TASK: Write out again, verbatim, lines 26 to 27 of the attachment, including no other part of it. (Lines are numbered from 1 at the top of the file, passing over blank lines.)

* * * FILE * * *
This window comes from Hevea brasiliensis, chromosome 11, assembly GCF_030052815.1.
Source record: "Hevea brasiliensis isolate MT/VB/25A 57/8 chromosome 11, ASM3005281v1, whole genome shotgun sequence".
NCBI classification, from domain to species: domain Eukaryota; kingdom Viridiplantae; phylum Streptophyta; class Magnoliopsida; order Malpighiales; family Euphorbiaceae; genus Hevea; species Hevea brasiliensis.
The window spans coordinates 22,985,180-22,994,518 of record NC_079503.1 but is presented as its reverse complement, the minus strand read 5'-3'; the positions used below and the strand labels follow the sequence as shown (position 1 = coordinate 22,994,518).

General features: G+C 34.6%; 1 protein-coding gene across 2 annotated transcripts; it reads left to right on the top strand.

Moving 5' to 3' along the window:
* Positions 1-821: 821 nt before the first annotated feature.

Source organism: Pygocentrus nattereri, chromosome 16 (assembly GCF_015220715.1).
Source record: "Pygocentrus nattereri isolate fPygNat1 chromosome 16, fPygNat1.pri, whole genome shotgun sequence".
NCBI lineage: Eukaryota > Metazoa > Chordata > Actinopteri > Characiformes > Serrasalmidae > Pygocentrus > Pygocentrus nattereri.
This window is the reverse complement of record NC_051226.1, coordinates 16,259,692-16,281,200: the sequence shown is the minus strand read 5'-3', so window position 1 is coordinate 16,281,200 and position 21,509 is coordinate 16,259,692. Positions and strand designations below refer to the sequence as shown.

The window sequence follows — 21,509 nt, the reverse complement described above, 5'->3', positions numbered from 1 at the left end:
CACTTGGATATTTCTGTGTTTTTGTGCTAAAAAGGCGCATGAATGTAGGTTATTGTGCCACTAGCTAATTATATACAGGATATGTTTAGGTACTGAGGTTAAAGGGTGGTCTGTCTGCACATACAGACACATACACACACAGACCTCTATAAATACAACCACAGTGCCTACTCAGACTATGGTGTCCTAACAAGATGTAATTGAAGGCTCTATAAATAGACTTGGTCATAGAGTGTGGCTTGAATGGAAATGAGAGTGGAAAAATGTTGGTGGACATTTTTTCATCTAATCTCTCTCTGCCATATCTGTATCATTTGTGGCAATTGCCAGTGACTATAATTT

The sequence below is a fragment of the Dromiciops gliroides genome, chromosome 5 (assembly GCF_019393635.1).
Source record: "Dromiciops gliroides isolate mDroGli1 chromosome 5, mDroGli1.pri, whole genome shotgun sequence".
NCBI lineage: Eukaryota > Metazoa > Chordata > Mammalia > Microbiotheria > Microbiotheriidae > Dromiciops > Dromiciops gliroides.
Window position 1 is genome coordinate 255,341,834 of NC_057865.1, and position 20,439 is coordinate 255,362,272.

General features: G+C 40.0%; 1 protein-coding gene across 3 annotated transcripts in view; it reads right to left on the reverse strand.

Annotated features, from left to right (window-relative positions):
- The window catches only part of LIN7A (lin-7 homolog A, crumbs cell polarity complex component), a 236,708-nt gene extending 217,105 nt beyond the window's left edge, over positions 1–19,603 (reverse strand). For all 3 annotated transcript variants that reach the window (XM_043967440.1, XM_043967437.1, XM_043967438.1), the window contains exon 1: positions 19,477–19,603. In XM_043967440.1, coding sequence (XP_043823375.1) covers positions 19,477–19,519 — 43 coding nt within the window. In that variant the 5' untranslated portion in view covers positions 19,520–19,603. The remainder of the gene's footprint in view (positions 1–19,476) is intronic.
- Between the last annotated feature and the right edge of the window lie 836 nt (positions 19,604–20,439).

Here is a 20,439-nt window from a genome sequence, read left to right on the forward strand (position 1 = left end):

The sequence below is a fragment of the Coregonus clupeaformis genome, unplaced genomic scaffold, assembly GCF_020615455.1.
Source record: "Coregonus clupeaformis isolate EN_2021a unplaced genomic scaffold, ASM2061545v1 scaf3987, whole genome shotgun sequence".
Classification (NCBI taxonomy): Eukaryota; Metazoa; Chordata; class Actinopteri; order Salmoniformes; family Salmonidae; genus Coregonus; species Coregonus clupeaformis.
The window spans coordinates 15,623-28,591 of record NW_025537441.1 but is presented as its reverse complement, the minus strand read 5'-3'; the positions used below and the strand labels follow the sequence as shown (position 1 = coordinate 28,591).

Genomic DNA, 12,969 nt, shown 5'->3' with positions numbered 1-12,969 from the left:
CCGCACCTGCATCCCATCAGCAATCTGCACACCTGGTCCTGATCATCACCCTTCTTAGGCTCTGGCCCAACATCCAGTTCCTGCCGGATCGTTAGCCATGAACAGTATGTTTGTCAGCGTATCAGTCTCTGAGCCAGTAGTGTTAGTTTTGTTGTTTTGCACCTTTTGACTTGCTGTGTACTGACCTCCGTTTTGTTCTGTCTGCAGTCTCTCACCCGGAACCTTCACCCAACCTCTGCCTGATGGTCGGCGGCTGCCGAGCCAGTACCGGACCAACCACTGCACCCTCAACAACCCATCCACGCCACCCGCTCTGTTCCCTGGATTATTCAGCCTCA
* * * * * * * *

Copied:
The window spans coordinates 15,623-28,591 of record NW_025537441.1 but is presented as its reverse complement, the minus strand read 5'-3'; the positions used below and the strand labels follow the sequence as shown (position 1 = coordinate 28,591).

Genomic DNA, 12,969 nt, shown 5'->3' with positions numbered 1-12,969 from the left: